Many qualified tenants do not want to use a Realtor. It is usually much easier to log on to Zillow, Trulia, or Hotpads and see what is available. These sites cater to individual landlords, and while the institutional landlords advertise heavily, many candidates prefer condos and single-family properties. This is where we come in. 

Many renters prefer condos and single-family houses. They go to Zillow and skip the Realtor and MLS.

It has been my experience that I have always been able to get better qualified tenants through Zillow. In the Greater DC area I usually receive about 50-60 inquiries over a seven-day listing period. Granted, I get a lot of people who do not qualify, but they usually answer the questionnaire before submitting their request. Thus, I can immediately remove at least half from consideration. However, there are usually 4-5 qualified candidates who do request to see the property and in about a week I usually have a new tenant.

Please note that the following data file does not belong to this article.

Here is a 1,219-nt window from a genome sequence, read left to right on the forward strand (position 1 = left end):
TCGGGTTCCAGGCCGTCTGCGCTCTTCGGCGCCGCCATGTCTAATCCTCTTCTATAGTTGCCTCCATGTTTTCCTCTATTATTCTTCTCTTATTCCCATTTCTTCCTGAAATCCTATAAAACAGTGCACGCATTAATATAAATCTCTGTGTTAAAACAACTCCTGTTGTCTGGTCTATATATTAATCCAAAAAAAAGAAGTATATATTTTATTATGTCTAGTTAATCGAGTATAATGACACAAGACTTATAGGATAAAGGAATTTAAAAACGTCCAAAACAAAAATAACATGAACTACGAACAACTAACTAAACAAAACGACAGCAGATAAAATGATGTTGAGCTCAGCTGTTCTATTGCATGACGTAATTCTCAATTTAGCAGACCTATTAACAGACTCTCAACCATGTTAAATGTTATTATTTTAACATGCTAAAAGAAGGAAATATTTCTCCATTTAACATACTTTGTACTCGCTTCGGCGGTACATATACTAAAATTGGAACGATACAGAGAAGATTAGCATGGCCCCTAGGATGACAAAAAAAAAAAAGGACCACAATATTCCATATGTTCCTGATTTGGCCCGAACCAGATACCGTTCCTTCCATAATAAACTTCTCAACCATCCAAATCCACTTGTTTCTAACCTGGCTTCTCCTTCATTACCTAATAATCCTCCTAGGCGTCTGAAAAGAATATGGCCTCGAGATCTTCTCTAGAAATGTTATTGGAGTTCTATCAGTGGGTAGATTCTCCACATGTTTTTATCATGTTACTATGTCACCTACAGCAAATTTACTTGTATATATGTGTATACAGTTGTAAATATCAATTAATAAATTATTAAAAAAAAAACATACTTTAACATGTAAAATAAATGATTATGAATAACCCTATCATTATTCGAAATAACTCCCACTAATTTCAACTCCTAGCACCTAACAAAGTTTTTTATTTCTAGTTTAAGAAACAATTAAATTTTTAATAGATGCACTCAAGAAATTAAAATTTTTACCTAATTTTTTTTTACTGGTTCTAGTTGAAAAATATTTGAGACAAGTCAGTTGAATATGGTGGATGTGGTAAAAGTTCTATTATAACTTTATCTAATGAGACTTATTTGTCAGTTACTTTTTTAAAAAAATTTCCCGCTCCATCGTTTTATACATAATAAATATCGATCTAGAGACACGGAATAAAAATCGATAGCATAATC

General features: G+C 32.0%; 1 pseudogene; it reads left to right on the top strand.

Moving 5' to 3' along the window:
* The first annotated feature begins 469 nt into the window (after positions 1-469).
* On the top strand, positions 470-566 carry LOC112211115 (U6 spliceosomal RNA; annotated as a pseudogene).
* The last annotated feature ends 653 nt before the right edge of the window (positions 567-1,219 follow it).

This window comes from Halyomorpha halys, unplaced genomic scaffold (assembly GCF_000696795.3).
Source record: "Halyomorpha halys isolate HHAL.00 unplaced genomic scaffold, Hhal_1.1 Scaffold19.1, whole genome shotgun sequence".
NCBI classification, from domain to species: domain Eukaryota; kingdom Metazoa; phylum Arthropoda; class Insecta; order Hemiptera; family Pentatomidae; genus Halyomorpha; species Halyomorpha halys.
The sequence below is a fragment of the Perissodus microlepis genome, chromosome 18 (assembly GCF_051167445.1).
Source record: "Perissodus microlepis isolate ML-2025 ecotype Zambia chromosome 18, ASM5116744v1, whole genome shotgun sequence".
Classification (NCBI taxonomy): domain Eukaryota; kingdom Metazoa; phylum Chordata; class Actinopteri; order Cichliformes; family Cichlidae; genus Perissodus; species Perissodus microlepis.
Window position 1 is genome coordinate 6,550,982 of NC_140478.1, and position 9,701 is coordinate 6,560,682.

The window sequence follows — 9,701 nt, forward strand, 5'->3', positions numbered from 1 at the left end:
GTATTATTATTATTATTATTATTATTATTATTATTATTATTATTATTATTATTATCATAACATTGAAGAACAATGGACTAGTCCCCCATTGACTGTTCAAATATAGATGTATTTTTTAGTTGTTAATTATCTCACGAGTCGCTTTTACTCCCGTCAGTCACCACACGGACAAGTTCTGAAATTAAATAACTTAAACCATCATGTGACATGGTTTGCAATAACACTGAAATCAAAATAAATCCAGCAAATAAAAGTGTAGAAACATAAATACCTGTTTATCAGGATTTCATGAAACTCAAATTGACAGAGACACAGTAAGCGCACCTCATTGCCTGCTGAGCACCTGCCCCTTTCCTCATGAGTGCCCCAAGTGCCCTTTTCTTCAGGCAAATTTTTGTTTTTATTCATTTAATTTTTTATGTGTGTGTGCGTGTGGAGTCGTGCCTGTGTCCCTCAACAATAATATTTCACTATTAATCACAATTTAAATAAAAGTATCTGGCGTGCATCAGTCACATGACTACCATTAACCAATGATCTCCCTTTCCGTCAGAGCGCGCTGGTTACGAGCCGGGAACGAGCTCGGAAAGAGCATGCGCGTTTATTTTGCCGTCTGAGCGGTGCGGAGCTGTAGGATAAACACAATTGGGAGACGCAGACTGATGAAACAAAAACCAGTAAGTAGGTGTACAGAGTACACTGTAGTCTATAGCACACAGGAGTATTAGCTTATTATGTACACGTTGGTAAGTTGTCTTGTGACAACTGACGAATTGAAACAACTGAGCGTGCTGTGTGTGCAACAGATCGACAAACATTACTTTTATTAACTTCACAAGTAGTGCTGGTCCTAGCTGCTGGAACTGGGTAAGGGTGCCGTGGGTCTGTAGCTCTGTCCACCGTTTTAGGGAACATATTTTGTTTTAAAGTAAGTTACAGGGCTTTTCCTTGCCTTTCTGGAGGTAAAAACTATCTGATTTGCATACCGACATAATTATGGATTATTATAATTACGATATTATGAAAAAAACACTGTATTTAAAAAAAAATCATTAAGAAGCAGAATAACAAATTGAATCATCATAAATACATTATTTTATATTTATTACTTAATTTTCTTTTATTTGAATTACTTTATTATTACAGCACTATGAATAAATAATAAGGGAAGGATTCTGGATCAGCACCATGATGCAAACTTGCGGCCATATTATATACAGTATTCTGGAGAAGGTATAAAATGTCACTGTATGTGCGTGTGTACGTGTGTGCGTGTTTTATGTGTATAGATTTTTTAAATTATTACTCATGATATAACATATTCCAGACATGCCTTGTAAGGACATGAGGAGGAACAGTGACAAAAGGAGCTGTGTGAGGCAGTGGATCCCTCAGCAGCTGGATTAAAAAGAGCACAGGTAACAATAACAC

-Realtor rental listings on MLS can linger for a month or more. The Realtor has no sense of urgency to procure a tenant. Realtors don’t pay the mortgage, but they will get the commission. MLS is almost an anachronism. My experience with Bright MLS has been poor and would never recommend it to anyone. The Realtors are legally forced to use it. Because of Bright MLSs data hoarding and lack of traction, most Realtor listings end up on Zillow anyway.

-Zillow and offer tenant screening services that are free to the landlord. You get to see a candidate’s credit report and check for any criminal history and prior evictions. These services tap into a national database that makes for simple, quick, and comprehensive background screening. Best of all, these services will actually provide the landlord or property manager with a recommendation.